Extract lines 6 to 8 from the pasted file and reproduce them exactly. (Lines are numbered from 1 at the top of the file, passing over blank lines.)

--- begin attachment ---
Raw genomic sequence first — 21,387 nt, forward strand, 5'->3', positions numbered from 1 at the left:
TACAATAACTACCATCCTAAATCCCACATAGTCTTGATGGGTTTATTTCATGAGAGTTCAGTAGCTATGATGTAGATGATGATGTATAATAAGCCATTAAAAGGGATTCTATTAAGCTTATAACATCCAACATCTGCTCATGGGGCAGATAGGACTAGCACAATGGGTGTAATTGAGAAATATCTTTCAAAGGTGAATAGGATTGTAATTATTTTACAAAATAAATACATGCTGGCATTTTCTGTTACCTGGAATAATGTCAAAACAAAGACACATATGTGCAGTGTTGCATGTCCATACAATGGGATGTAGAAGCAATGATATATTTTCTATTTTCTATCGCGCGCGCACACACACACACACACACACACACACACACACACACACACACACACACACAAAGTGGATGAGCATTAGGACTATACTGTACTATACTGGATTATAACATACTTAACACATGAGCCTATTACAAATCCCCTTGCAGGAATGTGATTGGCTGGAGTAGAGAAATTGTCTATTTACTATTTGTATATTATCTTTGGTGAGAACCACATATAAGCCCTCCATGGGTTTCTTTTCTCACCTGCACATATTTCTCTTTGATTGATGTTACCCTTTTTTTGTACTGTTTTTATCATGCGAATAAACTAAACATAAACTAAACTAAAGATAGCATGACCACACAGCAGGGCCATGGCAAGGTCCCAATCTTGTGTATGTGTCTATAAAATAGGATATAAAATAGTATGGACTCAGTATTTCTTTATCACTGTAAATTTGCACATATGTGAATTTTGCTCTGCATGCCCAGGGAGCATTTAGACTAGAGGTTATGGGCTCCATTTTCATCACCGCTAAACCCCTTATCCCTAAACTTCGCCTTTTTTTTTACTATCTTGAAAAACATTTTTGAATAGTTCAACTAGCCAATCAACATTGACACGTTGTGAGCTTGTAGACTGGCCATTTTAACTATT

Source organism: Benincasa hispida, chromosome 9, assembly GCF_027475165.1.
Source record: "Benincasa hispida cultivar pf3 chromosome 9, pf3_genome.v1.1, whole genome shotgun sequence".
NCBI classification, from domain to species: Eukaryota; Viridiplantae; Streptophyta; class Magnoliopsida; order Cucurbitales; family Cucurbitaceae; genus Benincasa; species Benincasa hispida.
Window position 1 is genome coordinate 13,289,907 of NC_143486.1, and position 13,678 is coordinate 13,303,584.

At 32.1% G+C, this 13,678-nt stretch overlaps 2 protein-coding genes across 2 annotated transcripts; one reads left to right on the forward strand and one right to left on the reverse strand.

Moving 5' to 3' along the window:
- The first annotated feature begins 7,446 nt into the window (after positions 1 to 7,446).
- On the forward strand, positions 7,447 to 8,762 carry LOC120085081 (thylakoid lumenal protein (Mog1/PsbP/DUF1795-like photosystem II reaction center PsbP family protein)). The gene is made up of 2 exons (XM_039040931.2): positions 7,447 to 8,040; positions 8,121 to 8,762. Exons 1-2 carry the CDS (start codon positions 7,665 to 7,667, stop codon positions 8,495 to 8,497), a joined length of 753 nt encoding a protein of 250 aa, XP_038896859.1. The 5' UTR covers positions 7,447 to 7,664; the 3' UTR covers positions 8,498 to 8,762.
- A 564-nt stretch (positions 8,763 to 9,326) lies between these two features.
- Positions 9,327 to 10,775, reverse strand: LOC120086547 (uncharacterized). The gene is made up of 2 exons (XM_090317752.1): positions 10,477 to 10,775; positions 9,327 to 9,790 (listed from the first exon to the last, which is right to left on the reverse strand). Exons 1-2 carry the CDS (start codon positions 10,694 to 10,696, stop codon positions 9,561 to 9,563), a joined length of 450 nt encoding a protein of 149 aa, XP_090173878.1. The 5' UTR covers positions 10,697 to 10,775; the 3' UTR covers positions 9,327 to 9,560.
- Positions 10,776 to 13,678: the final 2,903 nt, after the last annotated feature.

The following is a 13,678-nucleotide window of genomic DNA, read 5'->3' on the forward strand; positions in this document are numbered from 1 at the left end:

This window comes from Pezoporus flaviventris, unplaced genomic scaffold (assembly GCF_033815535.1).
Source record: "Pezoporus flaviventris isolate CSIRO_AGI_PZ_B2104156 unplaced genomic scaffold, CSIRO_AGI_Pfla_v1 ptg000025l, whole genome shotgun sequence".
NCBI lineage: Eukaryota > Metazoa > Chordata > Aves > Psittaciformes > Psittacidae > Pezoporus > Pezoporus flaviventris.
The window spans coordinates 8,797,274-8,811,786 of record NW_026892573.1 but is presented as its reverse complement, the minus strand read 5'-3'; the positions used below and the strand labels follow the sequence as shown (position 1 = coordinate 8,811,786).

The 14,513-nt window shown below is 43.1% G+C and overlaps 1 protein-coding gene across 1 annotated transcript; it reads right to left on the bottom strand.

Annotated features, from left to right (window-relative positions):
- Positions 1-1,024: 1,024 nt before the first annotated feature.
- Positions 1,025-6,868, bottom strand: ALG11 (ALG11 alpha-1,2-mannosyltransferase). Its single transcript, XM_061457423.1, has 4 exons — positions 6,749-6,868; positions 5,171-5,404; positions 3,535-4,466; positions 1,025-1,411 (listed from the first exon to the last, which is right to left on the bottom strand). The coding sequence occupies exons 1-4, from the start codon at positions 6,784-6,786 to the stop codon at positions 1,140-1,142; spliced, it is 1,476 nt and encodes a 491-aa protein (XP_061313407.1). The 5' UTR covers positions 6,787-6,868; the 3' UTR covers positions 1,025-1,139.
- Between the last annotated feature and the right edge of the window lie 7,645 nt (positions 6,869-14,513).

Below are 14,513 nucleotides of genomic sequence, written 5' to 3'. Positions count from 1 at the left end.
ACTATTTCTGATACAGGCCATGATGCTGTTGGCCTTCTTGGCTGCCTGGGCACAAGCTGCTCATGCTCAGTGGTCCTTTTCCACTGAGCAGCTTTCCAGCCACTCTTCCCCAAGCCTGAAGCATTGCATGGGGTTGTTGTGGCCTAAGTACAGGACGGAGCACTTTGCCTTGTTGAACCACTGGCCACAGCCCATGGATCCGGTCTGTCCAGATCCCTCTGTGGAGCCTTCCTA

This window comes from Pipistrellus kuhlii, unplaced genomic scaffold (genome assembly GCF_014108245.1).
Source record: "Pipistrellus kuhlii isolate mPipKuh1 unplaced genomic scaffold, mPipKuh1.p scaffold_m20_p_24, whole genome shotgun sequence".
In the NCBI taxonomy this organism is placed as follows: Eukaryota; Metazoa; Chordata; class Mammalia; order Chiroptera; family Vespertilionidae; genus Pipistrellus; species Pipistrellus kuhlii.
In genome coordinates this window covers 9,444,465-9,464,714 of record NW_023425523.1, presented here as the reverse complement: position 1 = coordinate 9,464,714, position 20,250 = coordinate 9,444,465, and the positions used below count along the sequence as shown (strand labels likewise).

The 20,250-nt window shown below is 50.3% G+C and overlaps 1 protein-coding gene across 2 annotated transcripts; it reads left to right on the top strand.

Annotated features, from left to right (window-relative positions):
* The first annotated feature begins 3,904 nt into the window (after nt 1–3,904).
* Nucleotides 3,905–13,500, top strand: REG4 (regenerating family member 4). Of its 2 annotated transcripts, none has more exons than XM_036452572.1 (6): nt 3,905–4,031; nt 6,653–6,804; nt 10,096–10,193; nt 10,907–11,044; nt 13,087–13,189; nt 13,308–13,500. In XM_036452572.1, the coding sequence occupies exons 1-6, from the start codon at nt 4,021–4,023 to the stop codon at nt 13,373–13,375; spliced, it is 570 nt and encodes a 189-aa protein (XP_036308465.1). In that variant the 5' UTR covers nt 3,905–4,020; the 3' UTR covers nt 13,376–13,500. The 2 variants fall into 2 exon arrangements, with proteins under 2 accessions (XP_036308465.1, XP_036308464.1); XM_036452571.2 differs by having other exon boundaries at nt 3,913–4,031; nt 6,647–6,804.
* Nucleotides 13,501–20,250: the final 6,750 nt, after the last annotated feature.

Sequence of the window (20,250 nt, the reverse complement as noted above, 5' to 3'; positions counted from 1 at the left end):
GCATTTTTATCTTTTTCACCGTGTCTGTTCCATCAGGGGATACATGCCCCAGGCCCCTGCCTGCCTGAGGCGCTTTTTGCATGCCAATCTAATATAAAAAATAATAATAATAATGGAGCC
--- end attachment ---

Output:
Window position 1 is genome coordinate 13,289,907 of NC_143486.1, and position 13,678 is coordinate 13,303,584.

At 32.1% G+C, this 13,678-nt stretch overlaps 2 protein-coding genes across 2 annotated transcripts; one reads left to right on the forward strand and one right to left on the reverse strand.

Moving 5' to 3' along the window: